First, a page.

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A shift to the far right has Swedes wondering whether their tolerant, liberal self-image is correct.
For Arias and many people her age, the functioning-but-fragile economy remains a concern. According to government statistics, unemployment has dipped slightly but continues to hover at 7.4 percent and benefits for those out of work or disabled have been recently trimmed.
“When I’m done with school I want to feel that there is going to be something there for me,” she said.
Some Swedes, however, are not panicking. Pointing to the less than 6 percent return, many say the Swedish stereotype of a charitable, tolerant and right-minded people may be tarnished but it has yet to be rubbed out.
Using history as an example, voters mention the New Democrats, a different far-right party that gained even more seats in parliament than the Sweden Democrats have during the 1992 national vote only to implode four years later in the next election.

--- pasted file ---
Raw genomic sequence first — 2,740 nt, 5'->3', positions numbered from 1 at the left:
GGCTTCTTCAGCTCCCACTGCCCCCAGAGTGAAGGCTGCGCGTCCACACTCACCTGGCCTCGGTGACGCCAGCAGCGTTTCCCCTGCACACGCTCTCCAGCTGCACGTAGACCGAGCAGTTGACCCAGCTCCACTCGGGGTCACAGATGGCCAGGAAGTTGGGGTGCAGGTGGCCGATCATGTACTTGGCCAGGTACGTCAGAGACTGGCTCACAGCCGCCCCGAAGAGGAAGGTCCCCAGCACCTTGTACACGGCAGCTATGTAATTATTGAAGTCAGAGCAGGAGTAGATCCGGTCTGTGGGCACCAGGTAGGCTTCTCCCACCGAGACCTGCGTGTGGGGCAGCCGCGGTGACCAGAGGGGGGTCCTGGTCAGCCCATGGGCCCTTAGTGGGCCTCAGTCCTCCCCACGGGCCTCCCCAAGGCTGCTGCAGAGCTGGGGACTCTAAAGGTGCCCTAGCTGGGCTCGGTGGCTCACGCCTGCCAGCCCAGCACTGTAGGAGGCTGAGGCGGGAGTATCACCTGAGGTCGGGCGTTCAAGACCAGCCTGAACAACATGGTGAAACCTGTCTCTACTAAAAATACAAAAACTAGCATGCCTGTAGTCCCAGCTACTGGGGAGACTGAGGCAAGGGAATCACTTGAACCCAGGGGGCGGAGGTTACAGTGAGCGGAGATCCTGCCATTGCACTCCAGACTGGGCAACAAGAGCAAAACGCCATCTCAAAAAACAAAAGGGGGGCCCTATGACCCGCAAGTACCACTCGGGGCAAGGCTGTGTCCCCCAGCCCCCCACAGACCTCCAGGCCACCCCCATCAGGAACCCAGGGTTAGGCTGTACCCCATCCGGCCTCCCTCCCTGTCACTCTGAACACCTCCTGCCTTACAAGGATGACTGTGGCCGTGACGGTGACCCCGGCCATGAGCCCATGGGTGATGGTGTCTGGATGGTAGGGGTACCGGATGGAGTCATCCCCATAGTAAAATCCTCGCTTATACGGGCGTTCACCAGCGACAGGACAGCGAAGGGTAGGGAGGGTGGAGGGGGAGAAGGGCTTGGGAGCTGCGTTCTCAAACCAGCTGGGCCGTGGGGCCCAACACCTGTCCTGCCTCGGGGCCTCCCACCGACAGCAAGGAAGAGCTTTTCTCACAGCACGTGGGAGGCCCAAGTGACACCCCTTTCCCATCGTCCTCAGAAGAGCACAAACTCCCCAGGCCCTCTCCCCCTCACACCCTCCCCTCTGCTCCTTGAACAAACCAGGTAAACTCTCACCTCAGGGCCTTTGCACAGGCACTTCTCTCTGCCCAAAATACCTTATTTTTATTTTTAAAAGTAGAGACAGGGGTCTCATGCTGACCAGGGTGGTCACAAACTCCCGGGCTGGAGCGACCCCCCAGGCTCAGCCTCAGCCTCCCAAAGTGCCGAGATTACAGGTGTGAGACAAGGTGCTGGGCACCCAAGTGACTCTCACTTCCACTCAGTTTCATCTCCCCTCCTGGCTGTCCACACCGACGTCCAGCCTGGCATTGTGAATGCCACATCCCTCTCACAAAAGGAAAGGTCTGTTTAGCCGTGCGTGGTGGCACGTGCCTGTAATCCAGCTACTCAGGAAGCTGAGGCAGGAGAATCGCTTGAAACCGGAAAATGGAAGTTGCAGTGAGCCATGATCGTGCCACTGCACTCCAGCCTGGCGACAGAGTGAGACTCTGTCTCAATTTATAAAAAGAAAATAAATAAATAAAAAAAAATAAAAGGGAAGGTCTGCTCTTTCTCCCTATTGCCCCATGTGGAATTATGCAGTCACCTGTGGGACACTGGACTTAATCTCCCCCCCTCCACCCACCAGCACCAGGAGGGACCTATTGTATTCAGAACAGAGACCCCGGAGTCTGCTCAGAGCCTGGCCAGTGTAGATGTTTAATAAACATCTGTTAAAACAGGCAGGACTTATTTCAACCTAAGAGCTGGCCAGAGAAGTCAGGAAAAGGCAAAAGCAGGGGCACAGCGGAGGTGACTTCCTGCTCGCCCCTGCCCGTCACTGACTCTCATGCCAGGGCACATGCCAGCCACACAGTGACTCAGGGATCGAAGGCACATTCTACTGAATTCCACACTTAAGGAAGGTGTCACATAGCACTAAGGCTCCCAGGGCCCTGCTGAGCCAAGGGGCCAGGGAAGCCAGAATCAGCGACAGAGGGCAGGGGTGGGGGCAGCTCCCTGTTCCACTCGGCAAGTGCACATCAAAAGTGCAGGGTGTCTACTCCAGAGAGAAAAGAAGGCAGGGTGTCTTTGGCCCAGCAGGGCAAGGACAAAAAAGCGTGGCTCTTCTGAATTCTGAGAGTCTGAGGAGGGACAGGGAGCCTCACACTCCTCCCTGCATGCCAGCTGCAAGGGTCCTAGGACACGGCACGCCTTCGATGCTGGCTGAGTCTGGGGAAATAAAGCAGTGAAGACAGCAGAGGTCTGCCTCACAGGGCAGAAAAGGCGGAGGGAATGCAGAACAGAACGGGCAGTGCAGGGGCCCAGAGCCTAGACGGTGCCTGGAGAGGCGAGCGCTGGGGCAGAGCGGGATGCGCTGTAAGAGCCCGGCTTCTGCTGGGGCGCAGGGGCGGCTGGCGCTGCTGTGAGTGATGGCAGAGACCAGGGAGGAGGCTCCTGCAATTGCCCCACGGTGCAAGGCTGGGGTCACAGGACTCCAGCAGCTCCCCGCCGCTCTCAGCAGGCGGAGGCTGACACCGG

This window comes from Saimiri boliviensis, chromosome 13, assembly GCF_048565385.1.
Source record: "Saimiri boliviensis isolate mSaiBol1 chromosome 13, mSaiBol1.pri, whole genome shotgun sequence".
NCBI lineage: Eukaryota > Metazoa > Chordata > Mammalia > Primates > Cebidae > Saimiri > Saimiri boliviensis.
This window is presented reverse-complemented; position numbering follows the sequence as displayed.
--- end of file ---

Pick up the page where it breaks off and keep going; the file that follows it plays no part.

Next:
“It’s still tolerant, still liberal,” said 60-year-old Anders Johansson, who resides in a tony suburb of northern Stockholm. “This is 5 percent of the population and I think many of their voters aren’t against immigration they are just fed up with the political system.”
Beside the surprising success of the Sweden Democrats, the election saw the center-right alliance led by the conservative New Moderates clinch their second consecutive victory, a first in Swedish political history, signaling a shift from the country’s long embrace of left-leaning policies.
The Social Democrats, the party that has dominated political life here and piloted a coalition of leftist parties, experienced its worst election returns since before World War I.
Jenny Madestam, a political science instructor at Stockholm University, said voters’ disappointment with the Social Democrats stems from the four years the party spent in opposition while still failing to propose new ideas during their campaign.
What’s more, parties on the right have been able to poach voters from the left by moving toward the center and promising to keep most of Sweden’s cradle-to-grave welfare system untouched.
“Right-wing and moderate parties have been really successful at being the new working parties,” she said. “People in Europe are no longer afraid to vote for parties on the right.”